Review of Dua Lipa, Glastonbury 2024: more than just a pop show

Dua Lipa saw it coming. The fireworks, the flags and flashing purple lights, the tiptoe teenagers scowling at strange adults as they throw their arms in the air like money. As a child, the 28-year-old, born to Kosovo Albanian parents, tells us that halfway through her Glastonbury headline debut, she wrote it down – “I’m headlining Glastonbury” – manifesting the unexpected hits and critical acclaim, and now routine awards and No. 1s that made this moment inevitable.

“I was very specific,” she adds after a sheepish laugh. “I said I wanted to headline the Pyramid Stage on a Friday night, because then I knew I could have fun for the next two days.” Her voice cracks as she describes the magic – “the power” – of commanding this seemingly endless crowd. “Little old me would be beside herself right now.”

Dua Lipa’s growing empire – now encompassing an acting career, a book club, a thriving media platform and a podcast with high and low culture giants – shows no signs of slowing down, particularly now that she has bought back the rights to her music catalogue. Yet behind the cultural dominance, Dua Lipa is as enigmatic as she is omnipresent. Her surprisingly vague persona (coupled, perhaps, with her admirable support for geopolitical causes) has prevented her fame from transcending and bankable into becoming a nation’s true sweetheart.

That may be just what she likes. Rather than a pure pop show, Lipa intersperses tonight’s set with nods to underground culture. As a martial drum solo opens the show, leather-clad dancers dart across a pair of metal bridges, like a Swat team sent undercover into a 1970s New York meatpacking district. Wearing a leather dress lined with chains, Lipa glides to center stage as if propelled by the roller skates she wore on her last stadium tour, launching into a “training season” that kicks off the party.

Although the performance is well planned – even the confetti display seems studied – the passion resonates in moments of unabashed theatricality. Halfway through the second verse, he throws his head back in disgust at the former inepts he has made into his muse.

Dua Lipa performs one of her many hits on the Pyramid stage
Dua Lipa performs one of her many hits on the Pyramid Stage (Pennsylvania)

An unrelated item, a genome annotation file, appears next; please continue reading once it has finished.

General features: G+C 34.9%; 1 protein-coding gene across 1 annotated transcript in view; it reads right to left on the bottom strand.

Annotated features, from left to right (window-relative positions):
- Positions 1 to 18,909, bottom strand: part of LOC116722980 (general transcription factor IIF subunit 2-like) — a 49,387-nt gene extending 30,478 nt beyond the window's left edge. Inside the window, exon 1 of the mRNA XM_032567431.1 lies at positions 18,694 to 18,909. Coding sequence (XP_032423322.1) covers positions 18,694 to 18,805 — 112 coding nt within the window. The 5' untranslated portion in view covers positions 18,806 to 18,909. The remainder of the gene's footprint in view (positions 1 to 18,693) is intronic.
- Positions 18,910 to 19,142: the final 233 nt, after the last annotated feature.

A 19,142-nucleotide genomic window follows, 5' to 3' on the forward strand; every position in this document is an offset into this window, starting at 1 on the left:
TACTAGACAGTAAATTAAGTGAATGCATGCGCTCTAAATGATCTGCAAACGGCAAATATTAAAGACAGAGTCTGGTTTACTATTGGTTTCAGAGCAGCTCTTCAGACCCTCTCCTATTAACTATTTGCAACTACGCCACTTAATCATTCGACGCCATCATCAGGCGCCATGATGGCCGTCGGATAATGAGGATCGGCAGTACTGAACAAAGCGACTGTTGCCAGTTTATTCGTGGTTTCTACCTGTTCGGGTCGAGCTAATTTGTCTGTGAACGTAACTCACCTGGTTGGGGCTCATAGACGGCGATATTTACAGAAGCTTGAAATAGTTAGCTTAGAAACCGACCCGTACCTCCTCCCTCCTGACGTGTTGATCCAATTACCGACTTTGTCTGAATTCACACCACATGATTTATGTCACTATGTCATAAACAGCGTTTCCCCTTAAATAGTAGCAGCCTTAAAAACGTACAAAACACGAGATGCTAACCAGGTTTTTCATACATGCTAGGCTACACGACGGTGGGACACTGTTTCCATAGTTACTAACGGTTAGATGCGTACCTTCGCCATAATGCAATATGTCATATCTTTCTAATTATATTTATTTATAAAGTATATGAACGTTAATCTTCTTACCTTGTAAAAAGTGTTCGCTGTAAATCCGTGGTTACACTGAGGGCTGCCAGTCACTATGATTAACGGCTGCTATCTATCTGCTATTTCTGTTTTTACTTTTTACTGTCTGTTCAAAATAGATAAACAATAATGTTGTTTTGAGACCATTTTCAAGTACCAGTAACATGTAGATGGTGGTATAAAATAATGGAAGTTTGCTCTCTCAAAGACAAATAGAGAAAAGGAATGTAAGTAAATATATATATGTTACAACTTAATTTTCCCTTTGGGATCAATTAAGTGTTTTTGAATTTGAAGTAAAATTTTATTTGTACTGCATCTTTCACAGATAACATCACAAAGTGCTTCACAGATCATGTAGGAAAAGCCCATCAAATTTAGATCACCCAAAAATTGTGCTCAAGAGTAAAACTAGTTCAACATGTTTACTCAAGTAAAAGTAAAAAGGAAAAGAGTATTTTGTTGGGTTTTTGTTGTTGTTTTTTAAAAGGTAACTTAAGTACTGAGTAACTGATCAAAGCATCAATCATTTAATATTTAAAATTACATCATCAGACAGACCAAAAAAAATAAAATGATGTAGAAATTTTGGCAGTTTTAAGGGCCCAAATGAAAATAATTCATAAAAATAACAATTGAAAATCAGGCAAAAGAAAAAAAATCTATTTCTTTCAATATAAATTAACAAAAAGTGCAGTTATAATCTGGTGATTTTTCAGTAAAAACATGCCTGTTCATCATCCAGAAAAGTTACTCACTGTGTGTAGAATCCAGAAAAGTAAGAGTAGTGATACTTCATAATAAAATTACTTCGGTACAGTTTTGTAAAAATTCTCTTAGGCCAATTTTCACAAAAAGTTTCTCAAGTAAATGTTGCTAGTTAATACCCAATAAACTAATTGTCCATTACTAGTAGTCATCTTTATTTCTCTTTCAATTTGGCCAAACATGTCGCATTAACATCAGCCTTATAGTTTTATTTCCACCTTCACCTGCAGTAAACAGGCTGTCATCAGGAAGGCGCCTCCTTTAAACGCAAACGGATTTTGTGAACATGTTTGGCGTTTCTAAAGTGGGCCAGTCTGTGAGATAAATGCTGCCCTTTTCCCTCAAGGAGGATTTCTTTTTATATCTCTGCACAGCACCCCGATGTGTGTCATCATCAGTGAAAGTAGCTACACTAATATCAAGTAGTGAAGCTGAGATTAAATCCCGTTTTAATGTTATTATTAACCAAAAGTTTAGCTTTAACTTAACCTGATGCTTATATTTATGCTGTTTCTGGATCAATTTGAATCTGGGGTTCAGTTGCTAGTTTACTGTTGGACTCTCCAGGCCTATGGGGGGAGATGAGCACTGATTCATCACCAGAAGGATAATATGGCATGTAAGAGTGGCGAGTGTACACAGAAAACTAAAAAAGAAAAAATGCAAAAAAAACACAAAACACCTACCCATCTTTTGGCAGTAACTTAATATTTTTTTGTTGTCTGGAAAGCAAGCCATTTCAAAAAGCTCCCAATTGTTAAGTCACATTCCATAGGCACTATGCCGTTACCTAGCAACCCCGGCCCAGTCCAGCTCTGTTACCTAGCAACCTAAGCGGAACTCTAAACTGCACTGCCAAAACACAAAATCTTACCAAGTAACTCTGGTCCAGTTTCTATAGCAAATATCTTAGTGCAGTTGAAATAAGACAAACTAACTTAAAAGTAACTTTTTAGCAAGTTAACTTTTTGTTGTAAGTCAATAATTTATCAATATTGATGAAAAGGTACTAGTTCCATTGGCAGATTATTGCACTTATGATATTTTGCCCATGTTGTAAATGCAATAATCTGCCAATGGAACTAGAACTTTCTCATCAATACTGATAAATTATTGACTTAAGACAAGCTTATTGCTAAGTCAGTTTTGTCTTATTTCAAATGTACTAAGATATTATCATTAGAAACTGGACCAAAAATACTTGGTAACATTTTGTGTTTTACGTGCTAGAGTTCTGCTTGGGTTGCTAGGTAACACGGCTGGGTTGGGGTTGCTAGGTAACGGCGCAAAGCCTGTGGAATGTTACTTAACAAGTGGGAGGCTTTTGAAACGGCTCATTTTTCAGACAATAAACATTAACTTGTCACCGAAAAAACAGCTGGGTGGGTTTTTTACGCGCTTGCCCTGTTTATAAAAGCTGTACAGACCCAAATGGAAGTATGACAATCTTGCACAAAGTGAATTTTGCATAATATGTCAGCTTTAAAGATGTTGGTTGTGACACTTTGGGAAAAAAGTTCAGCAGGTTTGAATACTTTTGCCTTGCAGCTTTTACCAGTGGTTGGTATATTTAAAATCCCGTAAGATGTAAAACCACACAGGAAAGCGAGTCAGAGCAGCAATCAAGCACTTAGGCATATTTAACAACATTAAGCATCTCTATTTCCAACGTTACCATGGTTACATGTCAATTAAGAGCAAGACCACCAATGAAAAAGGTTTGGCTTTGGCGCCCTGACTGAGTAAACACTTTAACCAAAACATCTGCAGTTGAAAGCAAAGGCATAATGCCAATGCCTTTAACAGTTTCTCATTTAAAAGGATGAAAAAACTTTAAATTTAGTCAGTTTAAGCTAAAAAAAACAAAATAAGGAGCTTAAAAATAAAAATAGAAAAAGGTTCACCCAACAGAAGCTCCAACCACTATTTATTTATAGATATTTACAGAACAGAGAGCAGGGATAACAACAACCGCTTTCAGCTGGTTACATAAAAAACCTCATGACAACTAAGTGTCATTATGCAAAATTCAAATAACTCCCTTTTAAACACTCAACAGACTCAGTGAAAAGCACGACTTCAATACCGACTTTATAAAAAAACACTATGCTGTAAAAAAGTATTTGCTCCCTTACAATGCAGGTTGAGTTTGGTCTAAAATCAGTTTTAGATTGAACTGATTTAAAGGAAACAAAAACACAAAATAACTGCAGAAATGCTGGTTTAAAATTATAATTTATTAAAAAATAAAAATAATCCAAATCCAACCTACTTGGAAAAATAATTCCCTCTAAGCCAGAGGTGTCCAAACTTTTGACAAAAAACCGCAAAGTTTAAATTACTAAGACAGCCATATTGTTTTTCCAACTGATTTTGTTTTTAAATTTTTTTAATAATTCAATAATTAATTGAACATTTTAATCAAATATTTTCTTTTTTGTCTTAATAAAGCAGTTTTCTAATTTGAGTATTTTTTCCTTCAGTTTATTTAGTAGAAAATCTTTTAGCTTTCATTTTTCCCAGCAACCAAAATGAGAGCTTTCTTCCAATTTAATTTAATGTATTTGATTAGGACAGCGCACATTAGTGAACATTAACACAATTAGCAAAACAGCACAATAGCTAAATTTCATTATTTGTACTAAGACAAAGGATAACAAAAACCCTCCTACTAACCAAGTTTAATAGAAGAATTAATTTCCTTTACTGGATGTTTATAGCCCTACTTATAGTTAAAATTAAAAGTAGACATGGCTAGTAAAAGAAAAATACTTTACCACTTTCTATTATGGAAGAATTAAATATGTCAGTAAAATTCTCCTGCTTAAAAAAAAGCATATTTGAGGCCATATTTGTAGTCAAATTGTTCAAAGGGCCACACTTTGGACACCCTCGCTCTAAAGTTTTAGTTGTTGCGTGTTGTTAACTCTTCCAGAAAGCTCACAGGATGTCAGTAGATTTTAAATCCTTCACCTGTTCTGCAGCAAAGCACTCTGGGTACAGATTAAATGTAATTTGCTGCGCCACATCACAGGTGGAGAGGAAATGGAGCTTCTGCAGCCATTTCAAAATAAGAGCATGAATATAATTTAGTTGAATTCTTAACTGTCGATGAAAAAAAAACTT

It’s no contradiction that many of those boyfriends are no doubt in this camp shouting at the top of their voices: Dua’s gospel holds that, while guys are often useless, that’s usually okay and a little fun. His mastery is combining these stories of misfortune and self-redemption with music that sounds like you’re accidentally having the best night of your life at the worst club in your hometown.

Her celebration of alternative culture is most evident on “One Kiss,” featuring a house breakdown worthy of Glastonbury’s wonderfully scabrous queer nightlife venue NYC Downlow, and “Pretty Please,” revitalized with deliciously dirty funk swing and a breakdance interlude that compresses homages to her house, disco, and rave roots into two stunning minutes of messy beat changes.

Amidst all this, she finds time to stage a low-key, comical appearance: not one of her famous friends, but an unassuming Kevin Parker, better known as Australian psych-rock darling Tame Impala, who looks exactly like the slacker boyfriend she brought home to disappointed parents after their beloved daughter’s sabbatical. In honor of his contributions to her latest album, Radical optimismParker steps out in a T-shirt and jeans for an endearingly awkward duet of her song “The Less I Know the Better.”

Dream come true for the singer-songwriter on Friday night
The dream came true for the singer-songwriter on Friday night (AP)

Aside from the electrifying opener, new album tracks like “These Walls” and “Falling Forever” feel like dull, almost defensive inclusions; even the closer, “Houdini,” can’t help but feel anticlimactic after a sensational one-two punch of “Physical” and “Don’t Start Now.” I can believe, even hope, that Dua Lipa will hold on to headline Glastonbury again, but it’s harder to imagine these songs surviving as setlist staples.

“You guys are making my dreams come true,” she declares during “Be the One,” a cliché that, despite the dips in her pace, makes it clear that Lipa understood the task: Glastonbury is not just another show, just another festival, It’s the moment we’ve been waiting for, all day, all year, maybe all our lives. The best headliners make this a reality, even among the skeptics. Dua Lipa does something almost as special: by making her childhood premonition come true, she makes us witnesses to her own sweetest fantasy.

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